▪ Give plants four to six hours a day of full sun.
▪ Watch the water. Mums don’t like wet feet. “The worst thing for mums is for their roots to get waterlogged,” said Joan Matthews of Raleigh. “That’s why they’re so good for us, because we have such dry periods.”
▪ Choose clay containers, which are porous and let plants breathe.
▪ Regular use of a high nitrogen and potassium fertilizer will increase flower size and numbers.
▪ For the largest flowers, remove all buds except for the larger central bud, a type of pruning known as disbudding that directs the plant’s energy to flower production. Use stakes for support.
▪ Watch for aphids and other unwanted pests, and spot treat individual plants to prevent infestation from spreading.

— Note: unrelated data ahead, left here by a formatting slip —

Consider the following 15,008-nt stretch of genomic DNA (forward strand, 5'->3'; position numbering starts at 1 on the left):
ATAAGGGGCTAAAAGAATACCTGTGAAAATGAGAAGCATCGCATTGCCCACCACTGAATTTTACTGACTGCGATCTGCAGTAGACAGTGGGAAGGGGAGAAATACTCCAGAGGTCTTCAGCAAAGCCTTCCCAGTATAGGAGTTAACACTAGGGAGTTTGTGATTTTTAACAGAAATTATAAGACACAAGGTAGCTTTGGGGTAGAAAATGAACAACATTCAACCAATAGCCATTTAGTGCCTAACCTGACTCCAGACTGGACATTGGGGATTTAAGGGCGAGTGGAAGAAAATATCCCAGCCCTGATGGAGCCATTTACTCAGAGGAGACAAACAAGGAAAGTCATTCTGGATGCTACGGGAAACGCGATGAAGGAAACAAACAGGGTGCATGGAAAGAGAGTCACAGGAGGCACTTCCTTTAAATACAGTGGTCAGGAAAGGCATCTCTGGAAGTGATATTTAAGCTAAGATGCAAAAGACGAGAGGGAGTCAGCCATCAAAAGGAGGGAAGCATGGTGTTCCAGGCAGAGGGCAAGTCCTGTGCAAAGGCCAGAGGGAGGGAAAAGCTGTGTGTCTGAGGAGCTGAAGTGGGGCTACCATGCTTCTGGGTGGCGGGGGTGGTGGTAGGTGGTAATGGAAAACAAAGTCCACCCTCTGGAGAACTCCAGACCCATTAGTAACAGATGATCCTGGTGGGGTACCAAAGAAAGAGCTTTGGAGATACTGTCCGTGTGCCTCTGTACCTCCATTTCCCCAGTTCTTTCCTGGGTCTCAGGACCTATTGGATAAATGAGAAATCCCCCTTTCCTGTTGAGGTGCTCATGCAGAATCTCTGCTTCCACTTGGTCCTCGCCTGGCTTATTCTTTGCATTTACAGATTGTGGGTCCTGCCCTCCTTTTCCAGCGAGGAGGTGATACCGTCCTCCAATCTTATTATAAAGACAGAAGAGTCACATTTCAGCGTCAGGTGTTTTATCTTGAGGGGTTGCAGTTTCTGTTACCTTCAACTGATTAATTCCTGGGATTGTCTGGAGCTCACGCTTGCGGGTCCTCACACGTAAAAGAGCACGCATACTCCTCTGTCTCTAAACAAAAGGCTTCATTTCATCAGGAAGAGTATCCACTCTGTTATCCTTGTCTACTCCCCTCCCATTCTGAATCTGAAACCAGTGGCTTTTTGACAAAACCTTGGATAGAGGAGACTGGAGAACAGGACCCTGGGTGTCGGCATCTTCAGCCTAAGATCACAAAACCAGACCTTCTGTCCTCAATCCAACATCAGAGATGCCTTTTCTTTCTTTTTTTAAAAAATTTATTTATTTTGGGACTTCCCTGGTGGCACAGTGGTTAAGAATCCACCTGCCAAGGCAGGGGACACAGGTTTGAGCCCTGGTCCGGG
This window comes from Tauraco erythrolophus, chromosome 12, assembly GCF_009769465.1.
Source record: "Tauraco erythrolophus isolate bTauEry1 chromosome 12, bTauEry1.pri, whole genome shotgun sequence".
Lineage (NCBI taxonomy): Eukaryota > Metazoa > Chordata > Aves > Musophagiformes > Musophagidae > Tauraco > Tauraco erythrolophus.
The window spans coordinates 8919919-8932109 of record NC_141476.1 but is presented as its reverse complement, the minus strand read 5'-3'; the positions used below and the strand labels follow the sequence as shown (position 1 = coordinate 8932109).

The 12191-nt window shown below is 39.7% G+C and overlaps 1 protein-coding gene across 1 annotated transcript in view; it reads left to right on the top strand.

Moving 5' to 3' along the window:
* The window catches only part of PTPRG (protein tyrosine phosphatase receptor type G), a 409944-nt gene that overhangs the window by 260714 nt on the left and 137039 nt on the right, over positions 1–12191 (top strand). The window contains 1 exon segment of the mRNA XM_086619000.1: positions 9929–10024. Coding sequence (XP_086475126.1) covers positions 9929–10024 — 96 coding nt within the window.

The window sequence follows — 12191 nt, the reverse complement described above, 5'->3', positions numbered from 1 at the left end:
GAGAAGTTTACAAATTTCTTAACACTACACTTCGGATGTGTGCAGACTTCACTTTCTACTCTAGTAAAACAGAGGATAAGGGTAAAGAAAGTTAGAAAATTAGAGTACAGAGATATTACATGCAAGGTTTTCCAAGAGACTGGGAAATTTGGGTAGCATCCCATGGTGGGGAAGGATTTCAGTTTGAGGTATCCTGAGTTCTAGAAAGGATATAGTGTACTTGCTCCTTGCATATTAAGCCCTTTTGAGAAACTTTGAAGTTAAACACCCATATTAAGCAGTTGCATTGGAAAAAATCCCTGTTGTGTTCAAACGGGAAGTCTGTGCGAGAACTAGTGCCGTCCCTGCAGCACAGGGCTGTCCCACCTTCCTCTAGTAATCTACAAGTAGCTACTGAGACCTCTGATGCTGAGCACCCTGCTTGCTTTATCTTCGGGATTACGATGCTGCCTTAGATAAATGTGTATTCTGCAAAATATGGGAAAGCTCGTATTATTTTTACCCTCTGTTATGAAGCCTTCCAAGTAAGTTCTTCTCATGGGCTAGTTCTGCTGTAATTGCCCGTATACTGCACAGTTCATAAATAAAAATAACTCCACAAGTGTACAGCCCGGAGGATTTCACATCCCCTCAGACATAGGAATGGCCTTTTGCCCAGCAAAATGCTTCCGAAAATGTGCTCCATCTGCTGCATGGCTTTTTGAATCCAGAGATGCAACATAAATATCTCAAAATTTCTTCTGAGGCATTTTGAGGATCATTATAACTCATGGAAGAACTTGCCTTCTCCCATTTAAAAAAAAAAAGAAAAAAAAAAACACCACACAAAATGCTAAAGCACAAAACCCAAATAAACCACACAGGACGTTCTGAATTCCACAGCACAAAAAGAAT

▪ Protect mums during winter in a cold frame, on a porch or in the garage. Or lay them sideways on the ground, covered with a frost cloth.
Sources: Joan Matthews, Ray McVay and King’s Mums, LLC.
Join the society
The Central Carolina Chrysanthemum Society meets at noon on the third Monday of the month, from February to September, at JC Raulston Arboretum, 4415 Beryl Road, Raleigh.
First meeting is free; annual dues after that are $35, which includes membership in the local and national societies, two plants, a handbook and the quarterly journal, “Chrysanthemum.”
For information, send email to email@example.com.